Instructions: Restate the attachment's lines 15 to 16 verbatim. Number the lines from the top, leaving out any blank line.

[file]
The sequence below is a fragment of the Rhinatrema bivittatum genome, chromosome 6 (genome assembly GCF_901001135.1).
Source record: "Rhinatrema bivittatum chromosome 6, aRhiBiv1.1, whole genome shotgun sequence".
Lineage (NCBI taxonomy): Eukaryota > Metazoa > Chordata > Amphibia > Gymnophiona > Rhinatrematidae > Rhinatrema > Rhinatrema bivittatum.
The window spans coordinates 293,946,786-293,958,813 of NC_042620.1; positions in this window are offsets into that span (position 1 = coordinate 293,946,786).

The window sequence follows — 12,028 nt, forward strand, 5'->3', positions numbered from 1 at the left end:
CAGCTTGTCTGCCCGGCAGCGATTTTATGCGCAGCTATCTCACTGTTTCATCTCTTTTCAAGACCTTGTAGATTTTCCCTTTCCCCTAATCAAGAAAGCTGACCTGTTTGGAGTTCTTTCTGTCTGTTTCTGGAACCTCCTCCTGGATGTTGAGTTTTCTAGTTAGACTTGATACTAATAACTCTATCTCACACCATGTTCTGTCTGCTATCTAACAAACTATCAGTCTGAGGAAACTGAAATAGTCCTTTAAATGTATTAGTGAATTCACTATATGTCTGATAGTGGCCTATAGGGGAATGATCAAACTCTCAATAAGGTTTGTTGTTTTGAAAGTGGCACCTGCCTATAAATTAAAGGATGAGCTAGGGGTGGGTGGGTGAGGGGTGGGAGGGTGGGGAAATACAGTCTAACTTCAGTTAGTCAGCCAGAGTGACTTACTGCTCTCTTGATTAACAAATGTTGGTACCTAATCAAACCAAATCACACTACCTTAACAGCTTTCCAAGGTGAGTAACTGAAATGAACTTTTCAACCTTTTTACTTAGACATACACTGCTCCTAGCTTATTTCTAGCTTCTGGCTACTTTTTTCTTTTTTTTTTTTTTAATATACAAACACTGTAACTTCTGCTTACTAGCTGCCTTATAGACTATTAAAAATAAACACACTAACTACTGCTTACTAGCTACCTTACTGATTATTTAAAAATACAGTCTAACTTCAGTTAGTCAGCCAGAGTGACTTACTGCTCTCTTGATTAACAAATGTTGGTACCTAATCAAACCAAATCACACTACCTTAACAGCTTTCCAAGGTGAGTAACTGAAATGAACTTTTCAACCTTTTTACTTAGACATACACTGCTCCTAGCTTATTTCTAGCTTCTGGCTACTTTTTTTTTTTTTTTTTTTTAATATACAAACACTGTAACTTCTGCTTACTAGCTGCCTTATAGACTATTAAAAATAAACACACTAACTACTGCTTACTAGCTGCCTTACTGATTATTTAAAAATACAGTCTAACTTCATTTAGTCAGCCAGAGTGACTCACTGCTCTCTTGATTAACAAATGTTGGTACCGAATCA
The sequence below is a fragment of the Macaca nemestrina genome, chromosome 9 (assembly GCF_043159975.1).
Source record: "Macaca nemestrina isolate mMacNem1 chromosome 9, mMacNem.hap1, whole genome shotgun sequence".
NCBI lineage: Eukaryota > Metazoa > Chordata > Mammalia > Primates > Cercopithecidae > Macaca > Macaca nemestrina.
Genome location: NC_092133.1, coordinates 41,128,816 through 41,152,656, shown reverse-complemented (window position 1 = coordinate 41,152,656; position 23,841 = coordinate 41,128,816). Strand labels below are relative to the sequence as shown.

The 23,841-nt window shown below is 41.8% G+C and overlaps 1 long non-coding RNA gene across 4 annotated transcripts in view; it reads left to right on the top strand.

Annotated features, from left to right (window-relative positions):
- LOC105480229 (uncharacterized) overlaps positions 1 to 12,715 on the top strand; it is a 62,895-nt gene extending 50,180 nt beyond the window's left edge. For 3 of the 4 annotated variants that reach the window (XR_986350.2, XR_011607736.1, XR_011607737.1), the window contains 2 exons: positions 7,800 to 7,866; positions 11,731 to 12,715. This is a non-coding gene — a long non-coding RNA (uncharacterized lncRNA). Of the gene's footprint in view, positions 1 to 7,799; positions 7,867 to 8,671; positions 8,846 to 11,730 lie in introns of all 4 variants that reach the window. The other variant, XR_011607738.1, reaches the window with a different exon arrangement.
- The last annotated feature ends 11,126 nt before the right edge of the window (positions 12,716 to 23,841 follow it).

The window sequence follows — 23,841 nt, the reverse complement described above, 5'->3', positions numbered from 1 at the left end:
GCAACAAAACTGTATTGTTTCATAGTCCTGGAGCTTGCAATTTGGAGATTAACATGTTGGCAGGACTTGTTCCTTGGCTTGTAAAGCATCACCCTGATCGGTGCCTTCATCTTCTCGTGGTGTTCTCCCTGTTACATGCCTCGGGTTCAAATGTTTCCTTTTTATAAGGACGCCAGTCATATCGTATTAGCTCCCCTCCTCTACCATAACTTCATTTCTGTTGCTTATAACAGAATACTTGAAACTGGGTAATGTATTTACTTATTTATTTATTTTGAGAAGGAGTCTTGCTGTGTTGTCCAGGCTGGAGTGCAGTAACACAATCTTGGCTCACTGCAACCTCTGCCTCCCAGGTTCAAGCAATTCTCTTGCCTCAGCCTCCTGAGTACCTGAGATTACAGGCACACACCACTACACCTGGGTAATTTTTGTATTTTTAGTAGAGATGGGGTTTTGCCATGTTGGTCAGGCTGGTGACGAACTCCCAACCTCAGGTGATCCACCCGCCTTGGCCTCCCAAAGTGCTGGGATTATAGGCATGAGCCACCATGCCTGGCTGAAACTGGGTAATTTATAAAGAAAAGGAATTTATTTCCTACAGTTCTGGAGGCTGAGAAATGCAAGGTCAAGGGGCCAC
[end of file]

The window sequence follows — 23,841 nt, the reverse complement described above, 5'->3', positions numbered from 1 at the left end:
GCAACAAAACTGTATTGTTTCATAGTCCTGGAGCTTGCAATTTGGAGATTAACATGTTGGCAGGACTTGTTCCTTGGCTTGTAAAGCATCACCCTGATCGGTGCCTTCATCTTCTCGTGGTGTTCTCCCTGTTACATGCCTCGGGTTCAAATGTTTCCTTTTTATAAGGACGCCAGTCATATCGTATTAGCTCCCCTCCTCTACCATAACTTCATTTCTGTTGCTTATAACAGAATACTTGAAACTGGGTAATGTATTTACTTATTTATTTATTTTGAGAAGGAGTCTTGCTGTGTTGTCCAGGCTGGAGTGCAGTAACACAATCTTGGCTCACTGCAACCTCTGCCTCCCAGGTTCAAGCAATTCTCTTGCCTCAGCCTCCTGAGTACCTGAGATTACAGGCACACACCACTACACCTGGGTAATTTTTGTATTTTTAGTAGAGATGGGGTTTTGCCATGTTGGTCAGGCTGGTGACGAACTCCCAACCTCAGGTGATCCACCCGCCTTGGCCTCCCAAAGTGCTGGGATTATAGGCATGAGCCACCATGCCTGGCTGAAACTGGGTAATTTATAAAGAAAAGGAATTTATTTCCTACAGTTCTGGAGGCTGAGAAATGCAAGGTCAAGGGGCCAC